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Socially Speaking: Your Wallet’s Talking

2012/12/18

Socially Speaking Logo“Showrooming,” the act of examining an item in-store and then price-shopping it online, has become an interesting phenomenon. It is hard to pinpoint how much of a threat showrooming is to brick and mortar retailers. Some estimate that only 6% of consumers showroom, leave a store and purchase from elsewhere (factbrowser.com), while others forecast showrooming will cause all retailers to close all their stores by year-end (2012 Mayan calendar). Regardless of the actual numbers, showrooming is causing many retailers to rethink how they engage customers in-store.

Red Laser has recently collaborated with Best Buy to ‘up’ the level of engagement. The widely-used price-comparison app, purchased by eBay in 2010, added a new feature called ‘In-Store Experience’ which uses a phone’s GPS to determine when a customer is in a store. The results within the app are personalized based on their location and what they scan. Upon scanning, the customer can see product price, availability, promotions, related products and services and even the local store’s open-box stock levels to give them a lower priced option. Red Laser can also use store loyalty card numbers to further personalize the experience.

The new initiative from Red Laser and Best Buy embraces an important social aspect discussed in previous ‘Socially Speaking’ columns—a consumer’s location. It’s a great start. It’s one of the first applications that provides real-time, in-store information to customers armed with smart phones. However, the idea is likely only the tip of the iceberg.

Armed with this new technology, retailers can dramatically change the conversations happening inside of their stores. It’s not long before retailers know who is in their store, when they are there and what they are scanning. Alerts with this information can be routed to store associates equipped with mobile devices. This opens the door for retailers to better engage potential customers and secure a sale while they are in the store. There are countless ways to respond, but here are a few options:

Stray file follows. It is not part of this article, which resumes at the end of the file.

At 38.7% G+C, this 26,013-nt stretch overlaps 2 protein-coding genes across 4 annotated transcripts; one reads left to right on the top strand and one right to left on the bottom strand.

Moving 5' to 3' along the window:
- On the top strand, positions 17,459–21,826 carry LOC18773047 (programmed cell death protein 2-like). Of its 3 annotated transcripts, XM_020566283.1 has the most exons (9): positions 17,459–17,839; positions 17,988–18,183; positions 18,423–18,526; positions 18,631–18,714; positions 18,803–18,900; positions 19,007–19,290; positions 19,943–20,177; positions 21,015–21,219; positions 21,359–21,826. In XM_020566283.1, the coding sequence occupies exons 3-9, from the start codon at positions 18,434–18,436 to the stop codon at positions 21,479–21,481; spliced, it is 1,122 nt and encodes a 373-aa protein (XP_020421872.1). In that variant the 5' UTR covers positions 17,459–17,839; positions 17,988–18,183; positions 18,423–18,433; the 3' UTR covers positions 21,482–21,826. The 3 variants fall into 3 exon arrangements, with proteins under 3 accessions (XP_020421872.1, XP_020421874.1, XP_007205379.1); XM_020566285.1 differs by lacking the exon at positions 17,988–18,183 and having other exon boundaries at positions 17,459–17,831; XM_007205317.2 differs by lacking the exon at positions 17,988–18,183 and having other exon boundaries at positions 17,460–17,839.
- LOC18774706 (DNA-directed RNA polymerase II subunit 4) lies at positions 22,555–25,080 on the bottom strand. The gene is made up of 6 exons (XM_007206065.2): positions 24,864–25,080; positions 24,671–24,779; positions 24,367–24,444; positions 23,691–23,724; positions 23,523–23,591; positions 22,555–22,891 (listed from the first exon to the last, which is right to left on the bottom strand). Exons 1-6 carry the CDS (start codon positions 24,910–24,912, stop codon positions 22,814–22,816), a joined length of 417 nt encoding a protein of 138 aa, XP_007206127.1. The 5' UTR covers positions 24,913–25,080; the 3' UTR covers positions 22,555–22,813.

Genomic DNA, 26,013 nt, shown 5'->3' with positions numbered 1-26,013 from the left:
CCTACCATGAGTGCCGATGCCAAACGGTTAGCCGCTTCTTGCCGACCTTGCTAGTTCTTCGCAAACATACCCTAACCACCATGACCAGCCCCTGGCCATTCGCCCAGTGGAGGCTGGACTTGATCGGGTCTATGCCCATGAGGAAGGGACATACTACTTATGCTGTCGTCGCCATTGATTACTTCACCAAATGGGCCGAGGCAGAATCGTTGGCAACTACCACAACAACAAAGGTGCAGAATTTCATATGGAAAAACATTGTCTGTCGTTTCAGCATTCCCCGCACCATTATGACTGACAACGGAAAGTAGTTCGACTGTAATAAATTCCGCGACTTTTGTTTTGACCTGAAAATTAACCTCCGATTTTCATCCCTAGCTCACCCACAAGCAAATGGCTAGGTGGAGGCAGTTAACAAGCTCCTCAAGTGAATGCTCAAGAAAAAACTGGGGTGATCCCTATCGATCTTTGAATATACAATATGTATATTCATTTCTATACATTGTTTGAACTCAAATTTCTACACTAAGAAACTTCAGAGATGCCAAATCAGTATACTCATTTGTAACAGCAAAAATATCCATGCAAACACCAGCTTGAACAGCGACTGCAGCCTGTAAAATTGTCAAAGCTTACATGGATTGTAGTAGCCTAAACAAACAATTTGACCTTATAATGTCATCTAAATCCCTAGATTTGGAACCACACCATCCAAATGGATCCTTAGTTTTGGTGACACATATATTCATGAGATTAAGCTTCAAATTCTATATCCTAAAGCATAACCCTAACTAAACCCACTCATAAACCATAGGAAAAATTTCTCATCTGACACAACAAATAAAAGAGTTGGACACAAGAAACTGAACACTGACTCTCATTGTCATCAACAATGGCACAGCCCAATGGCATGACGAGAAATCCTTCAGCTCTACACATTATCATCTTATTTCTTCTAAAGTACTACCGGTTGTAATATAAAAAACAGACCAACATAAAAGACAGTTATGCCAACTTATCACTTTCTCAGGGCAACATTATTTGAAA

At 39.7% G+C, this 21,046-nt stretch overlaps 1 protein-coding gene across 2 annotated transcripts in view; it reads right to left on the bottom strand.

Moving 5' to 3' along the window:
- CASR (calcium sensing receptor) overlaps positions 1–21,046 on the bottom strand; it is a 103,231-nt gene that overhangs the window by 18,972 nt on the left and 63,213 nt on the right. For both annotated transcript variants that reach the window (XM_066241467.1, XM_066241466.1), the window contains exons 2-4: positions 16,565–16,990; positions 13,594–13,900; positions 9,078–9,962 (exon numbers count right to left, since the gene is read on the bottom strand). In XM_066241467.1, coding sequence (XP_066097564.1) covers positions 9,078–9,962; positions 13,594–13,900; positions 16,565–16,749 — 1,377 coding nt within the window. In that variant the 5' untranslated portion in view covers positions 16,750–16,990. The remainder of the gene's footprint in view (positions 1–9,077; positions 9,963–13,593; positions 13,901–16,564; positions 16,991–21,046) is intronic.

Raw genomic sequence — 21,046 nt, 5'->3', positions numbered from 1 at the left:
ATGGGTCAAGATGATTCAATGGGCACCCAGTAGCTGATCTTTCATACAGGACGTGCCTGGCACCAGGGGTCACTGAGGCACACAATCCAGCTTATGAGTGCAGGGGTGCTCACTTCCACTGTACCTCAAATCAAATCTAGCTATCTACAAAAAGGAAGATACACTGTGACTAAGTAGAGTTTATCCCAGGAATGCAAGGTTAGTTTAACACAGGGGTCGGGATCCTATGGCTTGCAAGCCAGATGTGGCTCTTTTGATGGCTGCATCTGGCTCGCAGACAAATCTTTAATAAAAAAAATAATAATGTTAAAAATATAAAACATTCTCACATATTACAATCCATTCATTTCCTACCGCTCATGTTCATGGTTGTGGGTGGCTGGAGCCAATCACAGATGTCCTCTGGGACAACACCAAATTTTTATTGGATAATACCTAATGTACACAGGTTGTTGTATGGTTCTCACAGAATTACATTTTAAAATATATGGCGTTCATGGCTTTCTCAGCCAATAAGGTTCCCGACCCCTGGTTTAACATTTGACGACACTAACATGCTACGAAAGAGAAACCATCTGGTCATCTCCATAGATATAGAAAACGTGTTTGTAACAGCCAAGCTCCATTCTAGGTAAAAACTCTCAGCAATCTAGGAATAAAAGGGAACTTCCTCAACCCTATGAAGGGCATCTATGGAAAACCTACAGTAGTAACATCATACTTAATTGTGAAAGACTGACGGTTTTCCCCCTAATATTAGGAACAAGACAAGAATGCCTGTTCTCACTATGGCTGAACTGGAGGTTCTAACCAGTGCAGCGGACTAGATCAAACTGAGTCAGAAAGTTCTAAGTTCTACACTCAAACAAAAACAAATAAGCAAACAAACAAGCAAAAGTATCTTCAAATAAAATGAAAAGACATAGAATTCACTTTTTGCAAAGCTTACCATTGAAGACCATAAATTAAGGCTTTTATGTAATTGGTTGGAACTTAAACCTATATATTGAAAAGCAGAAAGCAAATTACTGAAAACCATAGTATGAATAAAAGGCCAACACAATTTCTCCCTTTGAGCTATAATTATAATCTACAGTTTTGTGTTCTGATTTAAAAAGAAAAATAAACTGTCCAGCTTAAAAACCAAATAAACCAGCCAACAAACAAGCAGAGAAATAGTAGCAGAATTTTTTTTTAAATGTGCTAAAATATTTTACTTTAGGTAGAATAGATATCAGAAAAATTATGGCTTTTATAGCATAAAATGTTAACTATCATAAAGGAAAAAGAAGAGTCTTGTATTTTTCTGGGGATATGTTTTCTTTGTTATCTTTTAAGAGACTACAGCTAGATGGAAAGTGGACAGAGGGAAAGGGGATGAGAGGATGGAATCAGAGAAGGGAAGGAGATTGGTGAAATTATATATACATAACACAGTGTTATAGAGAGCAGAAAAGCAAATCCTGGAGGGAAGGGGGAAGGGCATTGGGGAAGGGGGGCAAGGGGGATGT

Be social, the “old-fashioned way.” A retailer can send an associate who is familiar with the scanned product directly to the customer to discuss the product. This can include showing videos and online product reviews, discussing complementary products or just being enthusiastic about the purchase. In Eastern Mountain Sports, an outdoor sporting goods chain, there is an expert for every department in the store. You can discuss hiking shoes with someone that has gone on 100 hikes. You leave the store, higher-margin product in hand, knowing you were well advised.

Customer or deal-specific pricing. Using a real-time connection to the CRM, retailers can determine how frequently a customer shops or showrooms at the store. They can determine if customers purchase when a product is new and at premium price, or when the product has aged and been discounted. They can determine if customers accumulate points and how frequently they use coupons. Amazon has become synonymous with “best price” in the minds of many consumers. The tone can change quickly if a store associate can match a price, throw in a related product for free or even offer a gift card for the difference, to be used on a future purchase.

Get the customer their product. This doesn’t sound novel, but it’s rare. When shopping online, most products are in-stock and can be delivered as early as same-day. Often customers are looking at a product but it’s not available in their preferred size or color, out-of-stock or simply too big to carry. Associates can offer to locate the product at a different location and have it secured for in-store pickup or same-day delivery to the customers’ homes.

The old expression that “money talks” has never been more true than in today’s economy. Your phone, however, is becoming your wallet… and it’s becoming pretty chatty. It’s capable of starting a conversation for you when you enter the store, and it can even negotiate a better deal for you. No, not all stores will close—however, it’s the ones that become more social, change the tone and more creatively engage with their customers that will survive and thrive over the coming years.

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